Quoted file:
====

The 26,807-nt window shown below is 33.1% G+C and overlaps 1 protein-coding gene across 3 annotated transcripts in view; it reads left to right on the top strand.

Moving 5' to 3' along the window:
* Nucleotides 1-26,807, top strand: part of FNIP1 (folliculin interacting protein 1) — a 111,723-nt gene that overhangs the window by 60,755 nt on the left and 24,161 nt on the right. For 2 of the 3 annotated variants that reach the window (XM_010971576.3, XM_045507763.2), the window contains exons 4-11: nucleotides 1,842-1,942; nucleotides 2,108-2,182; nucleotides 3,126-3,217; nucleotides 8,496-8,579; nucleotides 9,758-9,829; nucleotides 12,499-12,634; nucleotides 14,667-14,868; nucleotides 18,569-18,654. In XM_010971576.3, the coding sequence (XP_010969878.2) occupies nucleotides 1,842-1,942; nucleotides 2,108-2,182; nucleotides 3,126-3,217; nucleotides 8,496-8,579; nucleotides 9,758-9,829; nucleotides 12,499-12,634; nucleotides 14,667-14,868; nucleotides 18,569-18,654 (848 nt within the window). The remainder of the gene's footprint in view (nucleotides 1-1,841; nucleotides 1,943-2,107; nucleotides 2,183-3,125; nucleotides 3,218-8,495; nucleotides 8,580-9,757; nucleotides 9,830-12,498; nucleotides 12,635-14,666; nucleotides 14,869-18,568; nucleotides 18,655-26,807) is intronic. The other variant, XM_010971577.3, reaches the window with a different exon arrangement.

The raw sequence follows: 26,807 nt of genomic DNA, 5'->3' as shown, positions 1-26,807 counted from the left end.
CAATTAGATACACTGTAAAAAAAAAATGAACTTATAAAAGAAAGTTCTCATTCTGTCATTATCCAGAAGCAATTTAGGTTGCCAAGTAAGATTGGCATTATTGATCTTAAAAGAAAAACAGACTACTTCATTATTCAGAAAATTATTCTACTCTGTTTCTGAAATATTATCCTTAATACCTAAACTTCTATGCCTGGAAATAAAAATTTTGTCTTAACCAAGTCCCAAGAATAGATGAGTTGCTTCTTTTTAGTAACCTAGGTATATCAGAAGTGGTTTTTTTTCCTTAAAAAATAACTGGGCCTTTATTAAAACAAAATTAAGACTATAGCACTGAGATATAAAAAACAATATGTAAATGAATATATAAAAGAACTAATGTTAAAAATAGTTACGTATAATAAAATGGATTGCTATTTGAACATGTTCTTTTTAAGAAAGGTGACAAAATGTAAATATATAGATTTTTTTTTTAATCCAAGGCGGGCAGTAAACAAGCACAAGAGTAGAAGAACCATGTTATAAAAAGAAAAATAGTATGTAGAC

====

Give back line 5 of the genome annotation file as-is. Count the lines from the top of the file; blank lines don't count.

CAATTAGATACACTGTAAAAAAAAAATGAACTTATAAAAGAAAGTTCTCATTCTGTCATTATCCAGAAGCAATTTAGGTTGCCAAGTAAGATTGGCATTATTGATCTTAAAAGAAAAACAGACTACTTCATTATTCAGAAAATTATTCTACTCTGTTTCTGAAATATTATCCTTAATACCTAAACTTCTATGCCTGGAAATAAAAATTTTGTCTTAACCAAGTCCCAAGAATAGATGAGTTGCTTCTTTTTAGTAACCTAGGTATATCAGAAGTGGTTTTTTTTCCTTAAAAAATAACTGGGCCTTTATTAAAACAAAATTAAGACTATAGCACTGAGATATAAAAAACAATATGTAAATGAATATATAAAAGAACTAATGTTAAAAATAGTTACGTATAATAAAATGGATTGCTATTTGAACATGTTCTTTTTAAGAAAGGTGACAAAATGTAAATATATAGATTTTTTTTTTAATCCAAGGCGGGCAGTAAACAAGCACAAGAGTAGAAGAACCATGTTATAAAAAGAAAAATAGTATGTAGAC